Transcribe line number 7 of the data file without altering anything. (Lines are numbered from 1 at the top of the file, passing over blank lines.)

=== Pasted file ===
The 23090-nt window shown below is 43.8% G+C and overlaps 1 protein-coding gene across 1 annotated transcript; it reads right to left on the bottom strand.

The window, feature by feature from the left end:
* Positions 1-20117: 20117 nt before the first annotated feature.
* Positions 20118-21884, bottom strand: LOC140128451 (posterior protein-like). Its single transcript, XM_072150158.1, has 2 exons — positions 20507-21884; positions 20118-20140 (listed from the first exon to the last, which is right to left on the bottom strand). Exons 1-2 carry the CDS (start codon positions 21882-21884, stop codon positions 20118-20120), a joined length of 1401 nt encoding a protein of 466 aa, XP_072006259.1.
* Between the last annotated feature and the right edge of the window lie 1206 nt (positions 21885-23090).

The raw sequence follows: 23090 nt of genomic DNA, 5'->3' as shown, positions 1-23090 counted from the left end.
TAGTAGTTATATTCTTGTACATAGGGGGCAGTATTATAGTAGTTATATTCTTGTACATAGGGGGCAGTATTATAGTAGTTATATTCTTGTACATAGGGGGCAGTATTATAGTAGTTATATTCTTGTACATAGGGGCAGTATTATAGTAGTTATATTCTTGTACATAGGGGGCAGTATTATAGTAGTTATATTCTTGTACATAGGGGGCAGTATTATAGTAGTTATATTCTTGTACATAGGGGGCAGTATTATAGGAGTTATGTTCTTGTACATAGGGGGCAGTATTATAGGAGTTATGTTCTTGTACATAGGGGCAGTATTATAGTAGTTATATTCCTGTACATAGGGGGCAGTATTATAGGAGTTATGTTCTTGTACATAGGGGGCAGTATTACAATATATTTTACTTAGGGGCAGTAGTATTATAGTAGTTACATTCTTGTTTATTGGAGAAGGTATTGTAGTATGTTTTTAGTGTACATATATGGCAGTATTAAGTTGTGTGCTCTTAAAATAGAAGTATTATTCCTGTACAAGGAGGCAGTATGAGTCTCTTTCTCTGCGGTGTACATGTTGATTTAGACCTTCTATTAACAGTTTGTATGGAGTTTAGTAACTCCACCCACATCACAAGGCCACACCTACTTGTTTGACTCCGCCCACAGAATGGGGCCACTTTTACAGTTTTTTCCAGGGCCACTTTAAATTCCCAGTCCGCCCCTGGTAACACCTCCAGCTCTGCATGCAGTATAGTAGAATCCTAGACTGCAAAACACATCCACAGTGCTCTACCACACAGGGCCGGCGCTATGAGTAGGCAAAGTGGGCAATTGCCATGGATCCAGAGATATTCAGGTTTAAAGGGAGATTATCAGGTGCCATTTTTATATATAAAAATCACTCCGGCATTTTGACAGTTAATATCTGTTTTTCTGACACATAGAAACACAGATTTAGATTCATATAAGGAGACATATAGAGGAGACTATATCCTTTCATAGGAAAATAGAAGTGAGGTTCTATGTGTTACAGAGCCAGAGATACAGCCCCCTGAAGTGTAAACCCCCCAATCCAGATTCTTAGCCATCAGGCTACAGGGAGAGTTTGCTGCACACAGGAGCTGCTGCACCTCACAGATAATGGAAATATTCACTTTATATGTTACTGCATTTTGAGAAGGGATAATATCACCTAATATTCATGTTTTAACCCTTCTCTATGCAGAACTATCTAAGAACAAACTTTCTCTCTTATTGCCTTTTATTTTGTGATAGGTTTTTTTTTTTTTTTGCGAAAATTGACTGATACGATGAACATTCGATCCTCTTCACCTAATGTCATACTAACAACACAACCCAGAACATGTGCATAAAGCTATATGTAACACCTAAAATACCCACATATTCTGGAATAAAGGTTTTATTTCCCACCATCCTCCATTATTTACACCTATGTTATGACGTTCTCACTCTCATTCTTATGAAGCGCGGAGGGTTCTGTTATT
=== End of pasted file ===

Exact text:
TAGTAGTTATATTCTTGTACATAGGGGGCAGTATTATAGTAGTTATATTCTTGTACATAGGGGGCAGTATTATAGTAGTTATATTCTTGTACATAGGGGGCAGTATTATAGTAGTTATATTCTTGTACATAGGGGCAGTATTATAGTAGTTATATTCTTGTACATAGGGGGCAGTATTATAGTAGTTATATTCTTGTACATAGGGGGCAGTATTATAGTAGTTATATTCTTGTACATAGGGGGCAGTATTATAGGAGTTATGTTCTTGTACATAGGGGGCAGTATTATAGGAGTTATGTTCTTGTACATAGGGGCAGTATTATAGTAGTTATATTCCTGTACATAGGGGGCAGTATTATAGGAGTTATGTTCTTGTACATAGGGGGCAGTATTACAATATATTTTACTTAGGGGCAGTAGTATTATAGTAGTTACATTCTTGTTTATTGGAGAAGGTATTGTAGTATGTTTTTAGTGTACATATATGGCAGTATTAAGTTGTGTGCTCTTAAAATAGAAGTATTATTCCTGTACAAGGAGGCAGTATGAGTCTCTTTCTCTGCGGTGTACATGTTGATTTAGACCTTCTATTAACAGTTTGTATGGAGTTTAGTAACTCCACCCACATCACAAGGCCACACCTACTTGTTTGACTCCGCCCACAGAATGGGGCCACTTTTACAGTTTTTTCCAGGGCCACTTTAAATTCCCAGTCCGCCCCTGGTAACACCTCCAGCTCTGCATGCAGTATAGTAGAATCCTAGACTGCAAAACACATCCACAGTGCTCTACCACACAGGGCCGGCGCTATGAGTAGGCAAAGTGGGCAATTGCCATGGATCCAGAGATATTCAGGTTTAAAGGGAGATTATCAGGTGCCATTTTTATATATAAAAATCACTCCGGCATTTTGACAGTTAATATCTGTTTTTCTGACACATAGAAACACAGATTTAGATTCATATAAGGAGACATATAGAGGAGACTATATCCTTTCATAGGAAAATAGAAGTGAGGTTCTATGTGTTACAGAGCCAGAGATACAGCCCCCTGAAGTGTAAACCCCCCAATCCAGATTCTTAGCCATCAGGCTACAGGGAGAGTTTGCTGCACACAGGAGCTGCTGCACCTCACAGATAATGGAAATATTCACTTTATATGTTACTGCATTTTGAGAAGGGATAATATCACCTAATATTCATGTTTTAACCCTTCTCTATGCAGAACTATCTAAGAACAAACTTTCTCTCTTATTGCCTTTTATTTTGTGATAGGTTTTTTTTTTTTTTTGCGAAAATTGACTGATACGATGAACATTCGATCCTCTTCACCTAATGTCATACTAACAACACAACCCAGAACATGTGCATAAAGCTATATGTAACACCTAAAATACCCACATATTCTGGAATAAAGGTTTTATTTCCCACCATCCTCCATTATTTACACCTATGTTATGACGTTCTCACTCTCATTCTTATGAAGCGCGGAGGGTTCTGTTATT